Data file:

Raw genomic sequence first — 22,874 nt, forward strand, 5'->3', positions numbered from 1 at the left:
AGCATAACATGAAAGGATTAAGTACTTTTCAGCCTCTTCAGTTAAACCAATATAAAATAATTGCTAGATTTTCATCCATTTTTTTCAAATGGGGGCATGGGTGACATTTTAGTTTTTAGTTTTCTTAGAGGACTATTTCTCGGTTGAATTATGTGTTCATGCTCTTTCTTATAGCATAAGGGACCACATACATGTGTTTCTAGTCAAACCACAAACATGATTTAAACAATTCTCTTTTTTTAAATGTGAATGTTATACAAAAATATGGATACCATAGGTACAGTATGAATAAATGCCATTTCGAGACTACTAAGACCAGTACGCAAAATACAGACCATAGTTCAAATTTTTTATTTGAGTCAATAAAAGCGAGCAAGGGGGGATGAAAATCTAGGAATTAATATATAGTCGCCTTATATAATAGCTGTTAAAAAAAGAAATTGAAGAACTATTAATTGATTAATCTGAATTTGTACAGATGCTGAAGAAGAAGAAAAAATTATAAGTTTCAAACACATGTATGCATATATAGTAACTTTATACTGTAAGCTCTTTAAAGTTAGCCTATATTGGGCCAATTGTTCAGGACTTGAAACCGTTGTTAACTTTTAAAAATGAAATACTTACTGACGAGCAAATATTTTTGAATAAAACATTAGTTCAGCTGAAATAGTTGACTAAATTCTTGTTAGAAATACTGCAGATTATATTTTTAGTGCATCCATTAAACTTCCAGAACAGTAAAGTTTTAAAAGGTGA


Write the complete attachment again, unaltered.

Raw genomic sequence first — 22,874 nt, forward strand, 5'->3', positions numbered from 1 at the left:
AGCATAACATGAAAGGATTAAGTACTTTTCAGCCTCTTCAGTTAAACCAATATAAAATAATTGCTAGATTTTCATCCATTTTTTTCAAATGGGGGCATGGGTGACATTTTAGTTTTTAGTTTTCTTAGAGGACTATTTCTCGGTTGAATTATGTGTTCATGCTCTTTCTTATAGCATAAGGGACCACATACATGTGTTTCTAGTCAAACCACAAACATGATTTAAACAATTCTCTTTTTTTAAATGTGAATGTTATACAAAAATATGGATACCATAGGTACAGTATGAATAAATGCCATTTCGAGACTACTAAGACCAGTACGCAAAATACAGACCATAGTTCAAATTTTTTATTTGAGTCAATAAAAGCGAGCAAGGGGGGATGAAAATCTAGGAATTAATATATAGTCGCCTTATATAATAGCTGTTAAAAAAAGAAATTGAAGAACTATTAATTGATTAATCTGAATTTGTACAGATGCTGAAGAAGAAGAAAAAATTATAAGTTTCAAACACATGTATGCATATATAGTAACTTTATACTGTAAGCTCTTTAAAGTTAGCCTATATTGGGCCAATTGTTCAGGACTTGAAACCGTTGTTAACTTTTAAAAATGAAATACTTACTGACGAGCAAATATTTTTGAATAAAACATTAGTTCAGCTGAAATAGTTGACTAAATTCTTGTTAGAAATACTGCAGATTATATTTTTAGTGCATCCATTAAACTTCCAGAACAGTAAAGTTTTAAAAGGTGA